Just over two years ago, Isaiah Austin’s dream of playing in the NBA was cut short after he was diagnosed with Marfan Syndrome. As his foundation says, today Isaiah Austin can dream again. Austin announced he has been cleared to return and will chase his dream of playing in the NBA.
Former Baylor star Isaiah Austin announces he's been medically cleared to play basketball again pic.twitter.com/LRkJ5ZlMvm— FootBasket.com (@FootBasket) November 30, 2016
Austin entered the NBA draft after his sophomore season at Baylor. But Austin was diagnosed with Marfan Syndrome, a condition that affects connective tissue. In Austin’s case, doctors were concerned about his heart and how well it would hold up with the strenuous activity of professional basketball. When Austin thought his playing days were over, the NBA honored Austin by selecting him between the 15th and 16th picks in the draft.
Despite his setback, Austin continued to help others. Through Isaiah Austin Foundation, Austin has encouraged others to attain their dreams.
Austin began his career at Baylor as one of the biggest recruiting victories in the Scott Drew era. The 7’1 big man had excellent range and was a force near the basket on both offense and defense.
After injuring his shoulder while he prepared to enter the NBA draft following his freshman season, Austin returned to school and led the Bears to a Sweet 16 run in 2014. The Bears run included a 30 point victory over higher-seeded Creighton.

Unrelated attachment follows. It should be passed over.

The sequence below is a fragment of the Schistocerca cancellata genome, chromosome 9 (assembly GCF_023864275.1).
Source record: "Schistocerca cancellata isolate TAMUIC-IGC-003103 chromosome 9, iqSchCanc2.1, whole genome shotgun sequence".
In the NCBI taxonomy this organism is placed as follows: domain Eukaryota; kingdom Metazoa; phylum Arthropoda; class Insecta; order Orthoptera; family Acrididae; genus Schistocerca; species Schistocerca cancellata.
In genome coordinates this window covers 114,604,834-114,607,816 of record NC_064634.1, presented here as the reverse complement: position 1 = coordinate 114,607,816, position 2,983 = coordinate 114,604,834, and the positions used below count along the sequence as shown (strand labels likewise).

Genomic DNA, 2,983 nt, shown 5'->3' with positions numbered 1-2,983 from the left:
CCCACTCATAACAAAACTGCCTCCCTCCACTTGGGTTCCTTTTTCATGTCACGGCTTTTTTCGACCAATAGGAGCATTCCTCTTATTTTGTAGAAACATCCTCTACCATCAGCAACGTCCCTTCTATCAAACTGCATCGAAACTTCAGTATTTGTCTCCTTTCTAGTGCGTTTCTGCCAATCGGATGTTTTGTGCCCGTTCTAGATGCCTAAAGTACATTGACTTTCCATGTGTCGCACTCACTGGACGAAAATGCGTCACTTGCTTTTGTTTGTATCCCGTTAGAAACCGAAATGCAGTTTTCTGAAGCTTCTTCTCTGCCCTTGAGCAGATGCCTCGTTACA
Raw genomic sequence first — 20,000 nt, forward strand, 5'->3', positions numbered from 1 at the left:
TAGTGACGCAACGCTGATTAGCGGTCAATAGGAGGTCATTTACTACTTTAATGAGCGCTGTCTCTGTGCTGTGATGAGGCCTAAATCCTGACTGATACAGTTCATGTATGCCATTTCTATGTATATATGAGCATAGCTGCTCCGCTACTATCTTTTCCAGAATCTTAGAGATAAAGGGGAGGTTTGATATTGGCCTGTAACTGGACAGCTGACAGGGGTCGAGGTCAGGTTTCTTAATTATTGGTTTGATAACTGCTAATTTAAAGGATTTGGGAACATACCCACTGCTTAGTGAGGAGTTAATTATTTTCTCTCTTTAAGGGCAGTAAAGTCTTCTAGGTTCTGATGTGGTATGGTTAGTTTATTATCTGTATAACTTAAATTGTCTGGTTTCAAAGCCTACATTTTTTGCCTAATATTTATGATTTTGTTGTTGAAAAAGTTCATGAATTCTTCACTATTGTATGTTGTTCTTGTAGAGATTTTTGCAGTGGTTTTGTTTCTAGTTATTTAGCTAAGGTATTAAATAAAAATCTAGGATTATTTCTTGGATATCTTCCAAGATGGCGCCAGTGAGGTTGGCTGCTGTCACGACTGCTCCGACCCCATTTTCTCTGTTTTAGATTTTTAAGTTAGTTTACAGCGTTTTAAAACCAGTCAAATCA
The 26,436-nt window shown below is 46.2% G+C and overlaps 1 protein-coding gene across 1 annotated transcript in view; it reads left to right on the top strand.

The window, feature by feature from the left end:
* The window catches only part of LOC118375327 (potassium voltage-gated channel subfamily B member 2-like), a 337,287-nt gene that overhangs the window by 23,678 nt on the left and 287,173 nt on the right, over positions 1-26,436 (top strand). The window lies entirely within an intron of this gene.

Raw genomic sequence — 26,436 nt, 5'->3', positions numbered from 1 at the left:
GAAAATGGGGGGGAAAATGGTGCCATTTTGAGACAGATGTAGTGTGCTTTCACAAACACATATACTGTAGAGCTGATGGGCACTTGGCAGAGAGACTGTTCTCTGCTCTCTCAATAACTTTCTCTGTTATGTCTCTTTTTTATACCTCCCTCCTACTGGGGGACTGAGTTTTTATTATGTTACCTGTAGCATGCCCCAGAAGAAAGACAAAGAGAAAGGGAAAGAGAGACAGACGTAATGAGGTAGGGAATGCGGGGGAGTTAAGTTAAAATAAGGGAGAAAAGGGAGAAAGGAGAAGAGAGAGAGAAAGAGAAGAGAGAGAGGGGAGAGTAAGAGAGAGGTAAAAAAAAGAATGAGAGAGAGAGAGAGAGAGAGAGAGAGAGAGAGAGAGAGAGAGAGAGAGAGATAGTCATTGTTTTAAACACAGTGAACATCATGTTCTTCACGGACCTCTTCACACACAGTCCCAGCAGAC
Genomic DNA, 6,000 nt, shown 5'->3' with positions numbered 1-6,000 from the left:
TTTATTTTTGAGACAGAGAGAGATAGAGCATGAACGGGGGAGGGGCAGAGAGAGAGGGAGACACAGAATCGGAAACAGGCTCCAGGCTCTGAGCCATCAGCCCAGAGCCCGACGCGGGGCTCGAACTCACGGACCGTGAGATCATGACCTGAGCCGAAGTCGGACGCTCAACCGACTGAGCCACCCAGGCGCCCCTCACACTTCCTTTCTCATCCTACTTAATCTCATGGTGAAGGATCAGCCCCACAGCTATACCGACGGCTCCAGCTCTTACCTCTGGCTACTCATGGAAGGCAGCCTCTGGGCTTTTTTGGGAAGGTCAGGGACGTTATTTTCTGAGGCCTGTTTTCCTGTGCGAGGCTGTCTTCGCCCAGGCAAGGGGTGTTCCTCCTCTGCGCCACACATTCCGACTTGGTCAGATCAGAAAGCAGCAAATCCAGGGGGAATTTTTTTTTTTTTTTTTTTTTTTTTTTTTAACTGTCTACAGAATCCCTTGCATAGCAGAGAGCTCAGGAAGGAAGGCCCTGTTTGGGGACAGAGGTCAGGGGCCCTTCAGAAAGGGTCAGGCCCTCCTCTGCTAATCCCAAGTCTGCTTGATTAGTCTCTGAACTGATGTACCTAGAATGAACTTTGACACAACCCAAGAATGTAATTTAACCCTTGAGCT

Austin was named to the All-Big 12 defensive team in 2014. Austin was a prolific shot blocker, as evidenced here:
Austin also helped set up his teammates. In one of the most memorable plays in Baylor basketball history, against Kansas State, Austin made a huge pass to Brady Heslip. Heslip hit a three as time expired to force overtime. The pass helped the Bears win that game and complete a 7-1 finish to the Big 12 slate after the Bears started the season 2-8 in conference. This play is just spectacular:
Austin also has good range. As a result of suffering form Marfan Syndrome, Austin only has vision in one eye. And as mentioned, he’s 7’1. But he hits threes:
Austin has a tough task ahead of him to make it in professional basketball. Though those that doubt him might want to check out his story before assuming someone that hasn’t played organized basketball in two seasons can’t do it. They don’t have a lot of 7’1 guys who can’t hit 3s and move like Austin. And they don’t have a lot of guys who create a foundation in college, or who are as determined as Isaiah Austin.